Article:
Insider's view of innovation

Interview with Nino Sapina, EMBA' 17


Q: Nino, can you tell us a bit about your background?

Nino: I have produced some very successful video games for a wide audience such “Just Dance” and “Raving Rabbids” (Lapins Cretins) at Ubisoft. I am specialized in the development of interactive software which has brought me to robotics where I have led the development of software for humanoid robots “NAO” and “Pepper”. Most of those projects had a high rate of innovation that caused their success.

Q: What does it mean to be innovative?

Nino: Being innovative is being curious, reconnecting things in a new way, taking a large picture or different angle to explore another solution, taking the risk of trying something else, being able to recognize other ideas and integrate them, or to kill bad ideas and move on… all the ways that enable the emergence of new solutions which could change the future. It doesn’t succeed always… but it’s a kind of work philosophy that pays off at the end with amazing and sometimes unexpected results.

Q: Can anyone be innovative?

Nino: Ideally, yes! But in reality, all people aren’t comfortable with constant change or challenge. Nevertheless, risk-adverse persons are needed and can be integrated into innovative processes by giving them more concrete targets that bring the best solutions in the end.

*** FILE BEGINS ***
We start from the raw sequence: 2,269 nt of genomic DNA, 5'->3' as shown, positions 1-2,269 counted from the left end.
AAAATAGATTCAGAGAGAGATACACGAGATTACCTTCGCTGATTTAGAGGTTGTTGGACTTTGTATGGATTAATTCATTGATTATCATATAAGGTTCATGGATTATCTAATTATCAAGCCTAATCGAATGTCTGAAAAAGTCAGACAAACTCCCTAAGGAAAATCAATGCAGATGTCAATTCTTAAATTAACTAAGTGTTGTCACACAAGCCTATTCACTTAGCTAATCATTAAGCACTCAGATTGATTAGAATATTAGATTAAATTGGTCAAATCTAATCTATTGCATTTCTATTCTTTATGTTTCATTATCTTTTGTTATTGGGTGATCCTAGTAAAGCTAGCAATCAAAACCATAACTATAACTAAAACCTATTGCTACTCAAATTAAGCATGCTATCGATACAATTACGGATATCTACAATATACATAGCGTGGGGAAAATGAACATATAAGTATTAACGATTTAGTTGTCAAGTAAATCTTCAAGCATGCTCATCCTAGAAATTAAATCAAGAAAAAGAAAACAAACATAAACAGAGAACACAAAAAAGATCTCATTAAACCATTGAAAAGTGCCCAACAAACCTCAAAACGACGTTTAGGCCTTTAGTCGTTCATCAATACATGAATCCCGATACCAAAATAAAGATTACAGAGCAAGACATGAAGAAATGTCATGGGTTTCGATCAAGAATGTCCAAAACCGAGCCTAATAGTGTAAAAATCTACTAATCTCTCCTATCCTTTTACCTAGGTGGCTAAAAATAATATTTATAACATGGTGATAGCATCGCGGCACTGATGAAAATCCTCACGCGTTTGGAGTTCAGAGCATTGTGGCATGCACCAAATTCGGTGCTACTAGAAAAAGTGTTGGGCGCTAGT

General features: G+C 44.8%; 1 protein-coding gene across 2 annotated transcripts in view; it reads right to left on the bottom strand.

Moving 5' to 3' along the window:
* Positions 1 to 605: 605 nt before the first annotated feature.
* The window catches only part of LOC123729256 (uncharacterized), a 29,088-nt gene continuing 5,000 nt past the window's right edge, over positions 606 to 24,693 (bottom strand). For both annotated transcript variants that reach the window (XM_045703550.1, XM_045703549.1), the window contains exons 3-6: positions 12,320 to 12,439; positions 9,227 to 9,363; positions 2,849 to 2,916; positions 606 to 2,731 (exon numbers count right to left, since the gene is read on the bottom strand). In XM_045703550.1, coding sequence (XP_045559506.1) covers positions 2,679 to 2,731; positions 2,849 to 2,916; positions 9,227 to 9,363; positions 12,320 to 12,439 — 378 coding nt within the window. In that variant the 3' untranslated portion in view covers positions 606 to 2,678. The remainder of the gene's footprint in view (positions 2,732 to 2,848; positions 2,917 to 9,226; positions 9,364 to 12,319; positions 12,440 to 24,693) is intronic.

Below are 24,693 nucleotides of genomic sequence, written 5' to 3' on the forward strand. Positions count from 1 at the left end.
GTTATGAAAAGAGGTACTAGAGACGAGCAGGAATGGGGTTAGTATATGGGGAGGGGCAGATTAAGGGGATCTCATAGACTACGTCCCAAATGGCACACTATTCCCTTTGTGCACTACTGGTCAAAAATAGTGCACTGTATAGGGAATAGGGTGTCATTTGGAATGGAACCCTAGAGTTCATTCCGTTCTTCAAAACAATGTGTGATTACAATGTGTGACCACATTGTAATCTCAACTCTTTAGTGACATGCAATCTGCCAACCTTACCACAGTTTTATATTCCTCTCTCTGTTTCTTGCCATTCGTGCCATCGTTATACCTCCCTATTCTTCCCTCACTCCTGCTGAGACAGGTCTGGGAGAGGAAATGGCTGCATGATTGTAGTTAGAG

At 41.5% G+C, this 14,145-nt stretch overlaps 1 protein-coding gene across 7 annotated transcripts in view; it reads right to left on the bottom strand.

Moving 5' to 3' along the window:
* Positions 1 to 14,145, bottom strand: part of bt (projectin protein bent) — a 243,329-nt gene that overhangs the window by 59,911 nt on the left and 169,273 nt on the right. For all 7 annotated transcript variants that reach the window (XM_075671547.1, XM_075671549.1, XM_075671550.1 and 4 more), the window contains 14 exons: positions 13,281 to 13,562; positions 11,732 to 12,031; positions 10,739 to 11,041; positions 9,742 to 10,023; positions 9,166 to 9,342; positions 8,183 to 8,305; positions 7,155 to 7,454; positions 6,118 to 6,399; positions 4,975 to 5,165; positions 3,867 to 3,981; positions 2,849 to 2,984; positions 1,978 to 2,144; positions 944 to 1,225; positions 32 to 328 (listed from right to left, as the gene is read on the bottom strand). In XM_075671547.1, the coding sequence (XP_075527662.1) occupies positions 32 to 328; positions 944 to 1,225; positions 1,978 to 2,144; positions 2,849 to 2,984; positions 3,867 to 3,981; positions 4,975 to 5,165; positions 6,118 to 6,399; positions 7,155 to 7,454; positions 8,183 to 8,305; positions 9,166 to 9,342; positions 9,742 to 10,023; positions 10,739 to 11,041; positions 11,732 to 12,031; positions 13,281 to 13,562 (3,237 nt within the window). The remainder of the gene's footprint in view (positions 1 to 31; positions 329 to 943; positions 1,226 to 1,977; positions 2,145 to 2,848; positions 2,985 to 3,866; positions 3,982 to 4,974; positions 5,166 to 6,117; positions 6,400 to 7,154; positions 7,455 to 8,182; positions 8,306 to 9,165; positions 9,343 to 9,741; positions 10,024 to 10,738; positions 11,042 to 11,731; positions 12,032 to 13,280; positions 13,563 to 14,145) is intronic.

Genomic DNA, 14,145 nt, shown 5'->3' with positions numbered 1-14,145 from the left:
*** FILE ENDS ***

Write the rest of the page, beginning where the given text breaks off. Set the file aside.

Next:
Q: What conditions are necessary in order to be innovative?

Nino: Projects with an ambition for innovation should be ‘open’ at the start of their development. There is a need to discuss potential ‘ideal’ outcomes before the project is defined and pushed into production. And during the production process there should be room left for an innovation loop because we know that initial ideas, as great and innovative can be, doesn’t always work and some other newer ideas might appear during the process.

Q: How are creativity and innovation related?

Nino: There is a quite close relationship between these two approaches. Creation is more driven by content and individual approaches, like arts, expression… Innovation is more about finding solutions; products, services, that connect creative and non-creative components in a new way and result.

Q: Would you consider yourself innovative? Why?

Nino: I have the pretention to be one. I am always looking for new ways to get things done and have a slight aversion of being repetitive. It’s not always useful, I must admit, and sometimes it puts me in uncomfortable situations. But in the end, that’s my fuel and I feel satisfied with this approach.

Q: When have you been most innovative?

Nino: For me innovation means a lot of team work. I’ve been most innovative when working with multi-disciplinary teams where each member has had something to bring to the table and my role was to stimulate them with my ideas but also to be able to push theirs and finally find the best solution.

Q: What can leaders do to encourage innovation within teams?

Nino: As I said before, leaders should be able to listen and recognize the best ideas from wherever they come and also be able to manage their own creativity and self-esteem. They should be stimulating, know people’s qualities and push them to express and to achieve.

Q: How will an Exec MBA help you to be more innovative?... or, get more out of innovative practices?

Nino: I believe that innovation should be integrated into all parts of organizational processes. The Kedge Global Exec MBA should help me to adapt my innovative approach to all ‘serious’ skills to be able to build a sustainable but innovation-driven business. I am also looking to share my peers’ experiences to improve my skills.